The rantings of a beautiful mind

On life, society, and computer technology.

My Photo
Location: Toronto, Ontario, Canada

I live in the Fortress of Solitude. I drive the Silver Beast. My obsession is justice. I used to be a Windows software developer. I retired in 2000 when my stock options helped me achieve financial security.

Sunday, April 02, 2006

Do We Deserve to Survive?

On this week’s Battlestar Galactica, a question was raised that I had never really given much thought to. The President of the Colonies told Commander Adama that he must have Admiral Cain (Michelle Forbes) killed in order to preserve the future of the Colonies. President Laura Roslin (Mary McDonnell) had no doubt that Cain would try to kill Adama. And indeed this was true – unbeknownst to Adama, Cain had a plan in place to eliminate him.

Adama (Edward James Olmos) made a difficult choice: he arranged to have Admiral Cain assassinated. But at the last moment, a talk with a Cylon spy convinced him to “do the right thing.” The spy told him that, prior to the Cylon attack on the Colonies, she heard Adama give a speech at the decommissioning of the Galactica. Adama said that while mankind had struggled mightily to survive, not once did they ever ask themselves whether they deserved to survive. He finally decided that violating all ethical principles in order to continue was wrong.

The same question had been raised in my mind years earlier in an episode of Star Trek called “Mirror, Mirror.” But at the time I was not mature enough to fully comprehend the issue. In that show, Kirk, McCoy, Scotty and Uhura were accidentally transported to a parallel universe where Earth was imperialistic. The Empire was trying to force the Halkans to give up their dilithium crystals. Kirk was under orders to destroy the Halkans if they did not comply.

The Halkans decided that they would rather perish than violate their ethical principles. At the time I found this attitude rather strange but then, I was rather ignorant and unsophisticated and lacking in wisdom.

The question that both of these examples really asked was, How far must we go in order to survive? Must we sacrifice all ethical and moral values? And if we do so, have we earned the right to survive?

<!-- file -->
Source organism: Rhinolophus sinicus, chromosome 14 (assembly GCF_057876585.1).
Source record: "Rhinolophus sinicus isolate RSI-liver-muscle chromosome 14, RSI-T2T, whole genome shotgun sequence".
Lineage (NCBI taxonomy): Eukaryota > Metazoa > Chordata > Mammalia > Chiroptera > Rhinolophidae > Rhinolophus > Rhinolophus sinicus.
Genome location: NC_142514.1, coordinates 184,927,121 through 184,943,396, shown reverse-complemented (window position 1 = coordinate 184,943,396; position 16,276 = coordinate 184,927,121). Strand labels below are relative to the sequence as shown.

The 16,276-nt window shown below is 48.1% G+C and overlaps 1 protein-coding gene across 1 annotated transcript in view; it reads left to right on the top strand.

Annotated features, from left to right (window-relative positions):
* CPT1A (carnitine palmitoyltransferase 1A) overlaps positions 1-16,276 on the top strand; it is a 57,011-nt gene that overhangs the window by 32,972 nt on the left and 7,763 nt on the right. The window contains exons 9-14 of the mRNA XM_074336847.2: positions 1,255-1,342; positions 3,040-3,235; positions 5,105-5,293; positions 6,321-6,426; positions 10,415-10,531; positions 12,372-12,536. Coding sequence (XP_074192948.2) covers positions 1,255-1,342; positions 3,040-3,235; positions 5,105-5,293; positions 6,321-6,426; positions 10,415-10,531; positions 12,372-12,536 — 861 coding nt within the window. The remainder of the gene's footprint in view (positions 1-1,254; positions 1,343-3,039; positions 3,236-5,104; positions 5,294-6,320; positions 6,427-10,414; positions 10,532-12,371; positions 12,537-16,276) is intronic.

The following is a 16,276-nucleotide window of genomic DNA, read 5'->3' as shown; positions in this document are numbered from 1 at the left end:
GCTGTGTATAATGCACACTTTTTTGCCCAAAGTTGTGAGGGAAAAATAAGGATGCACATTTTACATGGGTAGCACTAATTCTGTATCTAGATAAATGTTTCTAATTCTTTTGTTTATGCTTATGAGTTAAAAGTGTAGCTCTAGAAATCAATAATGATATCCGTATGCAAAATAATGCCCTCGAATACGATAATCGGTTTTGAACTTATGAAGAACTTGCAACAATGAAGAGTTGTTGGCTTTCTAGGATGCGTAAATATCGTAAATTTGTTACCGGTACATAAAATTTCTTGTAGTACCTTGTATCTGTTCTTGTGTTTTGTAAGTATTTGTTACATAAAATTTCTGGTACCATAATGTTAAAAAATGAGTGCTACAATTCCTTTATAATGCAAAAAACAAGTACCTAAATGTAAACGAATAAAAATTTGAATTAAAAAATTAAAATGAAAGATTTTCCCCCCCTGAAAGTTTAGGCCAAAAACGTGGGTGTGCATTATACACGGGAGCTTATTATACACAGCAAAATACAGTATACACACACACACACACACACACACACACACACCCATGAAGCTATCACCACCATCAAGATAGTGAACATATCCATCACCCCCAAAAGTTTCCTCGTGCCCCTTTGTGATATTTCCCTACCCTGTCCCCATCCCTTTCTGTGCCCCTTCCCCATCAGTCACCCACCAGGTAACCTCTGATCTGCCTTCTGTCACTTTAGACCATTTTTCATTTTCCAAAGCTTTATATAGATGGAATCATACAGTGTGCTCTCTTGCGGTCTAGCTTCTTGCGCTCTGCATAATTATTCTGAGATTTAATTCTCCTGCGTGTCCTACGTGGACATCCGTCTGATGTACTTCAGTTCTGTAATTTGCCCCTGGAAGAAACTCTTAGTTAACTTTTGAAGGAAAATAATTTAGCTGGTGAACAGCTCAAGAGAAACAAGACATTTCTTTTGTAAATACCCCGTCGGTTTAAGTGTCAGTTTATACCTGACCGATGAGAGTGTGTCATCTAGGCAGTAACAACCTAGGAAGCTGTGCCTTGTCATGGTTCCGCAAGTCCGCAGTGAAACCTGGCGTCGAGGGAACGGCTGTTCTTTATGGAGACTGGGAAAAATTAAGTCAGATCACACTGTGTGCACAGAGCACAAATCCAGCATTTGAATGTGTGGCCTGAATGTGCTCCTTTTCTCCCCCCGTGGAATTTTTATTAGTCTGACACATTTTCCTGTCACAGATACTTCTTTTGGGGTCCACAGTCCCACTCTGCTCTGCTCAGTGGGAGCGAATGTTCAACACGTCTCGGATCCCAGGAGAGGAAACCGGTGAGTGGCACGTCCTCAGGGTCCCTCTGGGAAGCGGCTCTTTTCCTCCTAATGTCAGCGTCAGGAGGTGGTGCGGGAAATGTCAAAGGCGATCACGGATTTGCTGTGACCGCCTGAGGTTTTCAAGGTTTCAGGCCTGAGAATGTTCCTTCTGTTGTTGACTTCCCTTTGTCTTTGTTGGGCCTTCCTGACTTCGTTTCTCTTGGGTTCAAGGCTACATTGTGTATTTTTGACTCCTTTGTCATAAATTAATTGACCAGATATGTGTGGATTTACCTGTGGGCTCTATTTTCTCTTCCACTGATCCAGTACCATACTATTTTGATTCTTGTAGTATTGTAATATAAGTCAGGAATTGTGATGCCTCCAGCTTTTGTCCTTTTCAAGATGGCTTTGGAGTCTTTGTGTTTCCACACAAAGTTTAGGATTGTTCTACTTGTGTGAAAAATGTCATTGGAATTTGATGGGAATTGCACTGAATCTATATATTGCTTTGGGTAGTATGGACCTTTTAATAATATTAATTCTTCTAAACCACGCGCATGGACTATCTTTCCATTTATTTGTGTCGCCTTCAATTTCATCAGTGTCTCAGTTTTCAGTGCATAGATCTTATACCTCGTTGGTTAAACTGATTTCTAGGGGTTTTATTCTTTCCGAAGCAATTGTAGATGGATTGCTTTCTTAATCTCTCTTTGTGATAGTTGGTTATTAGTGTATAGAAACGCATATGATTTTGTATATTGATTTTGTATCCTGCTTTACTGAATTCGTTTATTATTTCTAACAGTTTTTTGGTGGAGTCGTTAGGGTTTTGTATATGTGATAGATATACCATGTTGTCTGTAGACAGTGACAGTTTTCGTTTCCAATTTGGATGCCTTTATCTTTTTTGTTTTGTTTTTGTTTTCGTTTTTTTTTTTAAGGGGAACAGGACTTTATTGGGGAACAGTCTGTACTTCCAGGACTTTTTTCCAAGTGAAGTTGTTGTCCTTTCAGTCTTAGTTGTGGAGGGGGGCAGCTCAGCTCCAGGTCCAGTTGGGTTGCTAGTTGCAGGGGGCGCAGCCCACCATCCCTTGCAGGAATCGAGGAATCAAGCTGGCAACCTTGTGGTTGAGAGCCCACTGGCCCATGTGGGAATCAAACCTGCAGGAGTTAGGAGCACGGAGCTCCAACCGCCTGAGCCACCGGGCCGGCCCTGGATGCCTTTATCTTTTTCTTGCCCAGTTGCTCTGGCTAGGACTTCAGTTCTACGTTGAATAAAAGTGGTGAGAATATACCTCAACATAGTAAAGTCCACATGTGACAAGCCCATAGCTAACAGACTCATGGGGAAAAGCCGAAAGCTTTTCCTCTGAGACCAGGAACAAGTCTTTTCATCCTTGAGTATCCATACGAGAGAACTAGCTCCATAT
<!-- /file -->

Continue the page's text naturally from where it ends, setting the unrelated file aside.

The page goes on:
Survival at all costs is a principle that many people adhere to. This is the position of the animal kingdom, where no distinction is ever made on the basis of right and wrong. Survival is the biological and genetic imperative – it is the only thing that counts. Matters of the spirit are purely secondary, if they count at all.

(We won’t get into the discussion about right and wrong being based on logic and practicality. This is another story altogether and one that is distinctly non-humanistic.)

The survival-at-all-costs principle is predicated on the notion that if you don’t survive, how can you ever uphold your ethical principles. This question is actually ass-backwards... The real question should be: If you only uphold your ethical principles whenever you can afford to, then how are they “principles?” Man will always be able to come up with practical excuses for violating his ethics – it is simply the nature of the universe we live in. When survival is the only name of the game, ethical behaviour can never evolve and man can never rise above his animal relatives.

This, I think, is what the church has always taught us, as well. Although I am against organized religion, I do understand where they come from on this point. Are we man or animal? Are we creatures of spirit or creatures of instinct? We can be forgiven for doing evil, but we can never be excused.

“I object to violence because when it appears to do good, the good is only temporary; the evil it does is permanent.”
Mahatma Gandhi

“War may sometimes be a necessary evil. But no matter how necessary, it is always an evil, never a good. We will not learn how to live together in peace by killing each other's children.”
Jimmy Carter

If someone puts a gun to my brother’s head and threatens to shoot him if I don’t use an axe to hack my dear friend Stan to pieces, do I use the axe? In the film Nick of Time, Johnny Depp is supposed to assassinate someone in order to save his daughter’s life. These are moral dilemmas we face all the time. We know what the right thing to do is in every case but because some of us are no better than animals, we often make the wrong decisions. If survival is the only name of the game, then there can be no morality, no ethics, no principles, only the cold logic of our biology.

If you ask a Shaolin monk what is the best way to deal with force, he will tell you that the preferred method is to run away. This, despite his skills in kung fu.

You do not meet a wave head-on; it is better to avoid it. You do not try to stop a force – you redirect it. Always try to preserve, rather than destroy. Avoid rather than check. Check rather than hurt. Hurt rather than maim. Maim rather than kill. It is vital to understand that all life is precious. Violence should always be the last recourse.

And even then, you must examine the ethics of it to determine whether it’s the right thing to do.


Blogger Ranganbay said...

This is a great post. I too first heard this question asked on Battlestar Galactica. Needless to say this question is profound and has profound implications.

2:38 PM  

Post a Comment

<< Home